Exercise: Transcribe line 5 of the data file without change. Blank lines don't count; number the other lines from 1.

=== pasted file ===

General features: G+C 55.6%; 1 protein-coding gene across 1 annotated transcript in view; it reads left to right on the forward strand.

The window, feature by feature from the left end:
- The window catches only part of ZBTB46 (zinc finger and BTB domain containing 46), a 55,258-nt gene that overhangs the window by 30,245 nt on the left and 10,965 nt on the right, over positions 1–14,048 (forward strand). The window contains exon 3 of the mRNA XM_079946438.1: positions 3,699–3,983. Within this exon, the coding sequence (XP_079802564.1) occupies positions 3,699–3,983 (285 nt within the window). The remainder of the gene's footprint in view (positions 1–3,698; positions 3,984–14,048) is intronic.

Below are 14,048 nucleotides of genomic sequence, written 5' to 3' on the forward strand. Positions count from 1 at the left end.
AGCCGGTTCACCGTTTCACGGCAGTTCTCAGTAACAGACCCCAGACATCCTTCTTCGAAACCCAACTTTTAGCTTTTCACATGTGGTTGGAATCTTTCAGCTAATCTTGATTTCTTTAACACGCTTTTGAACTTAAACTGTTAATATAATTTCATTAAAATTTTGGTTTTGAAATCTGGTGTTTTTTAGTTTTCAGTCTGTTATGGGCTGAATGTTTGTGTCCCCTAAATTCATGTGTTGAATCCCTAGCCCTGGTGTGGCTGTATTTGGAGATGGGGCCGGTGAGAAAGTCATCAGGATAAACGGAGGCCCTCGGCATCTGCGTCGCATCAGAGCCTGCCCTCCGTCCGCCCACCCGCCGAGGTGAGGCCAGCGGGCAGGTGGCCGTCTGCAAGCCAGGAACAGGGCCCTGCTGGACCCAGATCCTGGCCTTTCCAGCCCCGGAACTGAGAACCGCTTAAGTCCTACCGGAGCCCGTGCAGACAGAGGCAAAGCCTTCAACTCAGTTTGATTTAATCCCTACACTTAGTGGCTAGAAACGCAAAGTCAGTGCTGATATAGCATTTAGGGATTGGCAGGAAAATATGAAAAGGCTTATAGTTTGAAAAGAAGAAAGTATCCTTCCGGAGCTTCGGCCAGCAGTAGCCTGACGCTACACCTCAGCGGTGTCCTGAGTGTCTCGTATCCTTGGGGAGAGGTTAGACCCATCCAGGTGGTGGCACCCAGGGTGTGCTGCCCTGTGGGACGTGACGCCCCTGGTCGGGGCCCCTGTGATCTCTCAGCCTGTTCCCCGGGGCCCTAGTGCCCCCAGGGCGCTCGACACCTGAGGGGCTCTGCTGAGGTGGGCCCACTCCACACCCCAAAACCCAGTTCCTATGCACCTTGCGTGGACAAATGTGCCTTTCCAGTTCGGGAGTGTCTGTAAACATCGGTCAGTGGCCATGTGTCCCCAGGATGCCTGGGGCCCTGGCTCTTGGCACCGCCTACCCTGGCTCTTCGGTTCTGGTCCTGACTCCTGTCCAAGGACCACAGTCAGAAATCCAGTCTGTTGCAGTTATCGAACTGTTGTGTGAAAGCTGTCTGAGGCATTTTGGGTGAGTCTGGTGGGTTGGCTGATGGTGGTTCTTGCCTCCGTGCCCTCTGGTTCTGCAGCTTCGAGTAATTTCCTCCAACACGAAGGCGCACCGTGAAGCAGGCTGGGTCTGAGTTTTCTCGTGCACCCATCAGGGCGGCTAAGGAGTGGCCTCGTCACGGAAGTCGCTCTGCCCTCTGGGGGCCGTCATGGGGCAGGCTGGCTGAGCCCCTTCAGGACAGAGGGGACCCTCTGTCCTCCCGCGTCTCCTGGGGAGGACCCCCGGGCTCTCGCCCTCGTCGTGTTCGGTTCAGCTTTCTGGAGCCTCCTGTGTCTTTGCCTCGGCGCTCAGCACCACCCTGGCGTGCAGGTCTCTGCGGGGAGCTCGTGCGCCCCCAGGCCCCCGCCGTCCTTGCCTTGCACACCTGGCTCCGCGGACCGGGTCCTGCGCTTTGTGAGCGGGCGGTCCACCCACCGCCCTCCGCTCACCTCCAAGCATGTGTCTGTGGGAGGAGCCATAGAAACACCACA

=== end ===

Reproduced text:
AGCCGGTTCACCGTTTCACGGCAGTTCTCAGTAACAGACCCCAGACATCCTTCTTCGAAACCCAACTTTTAGCTTTTCACATGTGGTTGGAATCTTTCAGCTAATCTTGATTTCTTTAACACGCTTTTGAACTTAAACTGTTAATATAATTTCATTAAAATTTTGGTTTTGAAATCTGGTGTTTTTTAGTTTTCAGTCTGTTATGGGCTGAATGTTTGTGTCCCCTAAATTCATGTGTTGAATCCCTAGCCCTGGTGTGGCTGTATTTGGAGATGGGGCCGGTGAGAAAGTCATCAGGATAAACGGAGGCCCTCGGCATCTGCGTCGCATCAGAGCCTGCCCTCCGTCCGCCCACCCGCCGAGGTGAGGCCAGCGGGCAGGTGGCCGTCTGCAAGCCAGGAACAGGGCCCTGCTGGACCCAGATCCTGGCCTTTCCAGCCCCGGAACTGAGAACCGCTTAAGTCCTACCGGAGCCCGTGCAGACAGAGGCAAAGCCTTCAACTCAGTTTGATTTAATCCCTACACTTAGTGGCTAGAAACGCAAAGTCAGTGCTGATATAGCATTTAGGGATTGGCAGGAAAATATGAAAAGGCTTATAGTTTGAAAAGAAGAAAGTATCCTTCCGGAGCTTCGGCCAGCAGTAGCCTGACGCTACACCTCAGCGGTGTCCTGAGTGTCTCGTATCCTTGGGGAGAGGTTAGACCCATCCAGGTGGTGGCACCCAGGGTGTGCTGCCCTGTGGGACGTGACGCCCCTGGTCGGGGCCCCTGTGATCTCTCAGCCTGTTCCCCGGGGCCCTAGTGCCCCCAGGGCGCTCGACACCTGAGGGGCTCTGCTGAGGTGGGCCCACTCCACACCCCAAAACCCAGTTCCTATGCACCTTGCGTGGACAAATGTGCCTTTCCAGTTCGGGAGTGTCTGTAAACATCGGTCAGTGGCCATGTGTCCCCAGGATGCCTGGGGCCCTGGCTCTTGGCACCGCCTACCCTGGCTCTTCGGTTCTGGTCCTGACTCCTGTCCAAGGACCACAGTCAGAAATCCAGTCTGTTGCAGTTATCGAACTGTTGTGTGAAAGCTGTCTGAGGCATTTTGGGTGAGTCTGGTGGGTTGGCTGATGGTGGTTCTTGCCTCCGTGCCCTCTGGTTCTGCAGCTTCGAGTAATTTCCTCCAACACGAAGGCGCACCGTGAAGCAGGCTGGGTCTGAGTTTTCTCGTGCACCCATCAGGGCGGCTAAGGAGTGGCCTCGTCACGGAAGTCGCTCTGCCCTCTGGGGGCCGTCATGGGGCAGGCTGGCTGAGCCCCTTCAGGACAGAGGGGACCCTCTGTCCTCCCGCGTCTCCTGGGGAGGACCCCCGGGCTCTCGCCCTCGTCGTGTTCGGTTCAGCTTTCTGGAGCCTCCTGTGTCTTTGCCTCGGCGCTCAGCACCACCCTGGCGTGCAGGTCTCTGCGGGGAGCTCGTGCGCCCCCAGGCCCCCGCCGTCCTTGCCTTGCACACCTGGCTCCGCGGACCGGGTCCTGCGCTTTGTGAGCGGGCGGTCCACCCACCGCCCTCCGCTCACCTCCAAGCATGTGTCTGTGGGAGGAGCCATAGAAACACCACA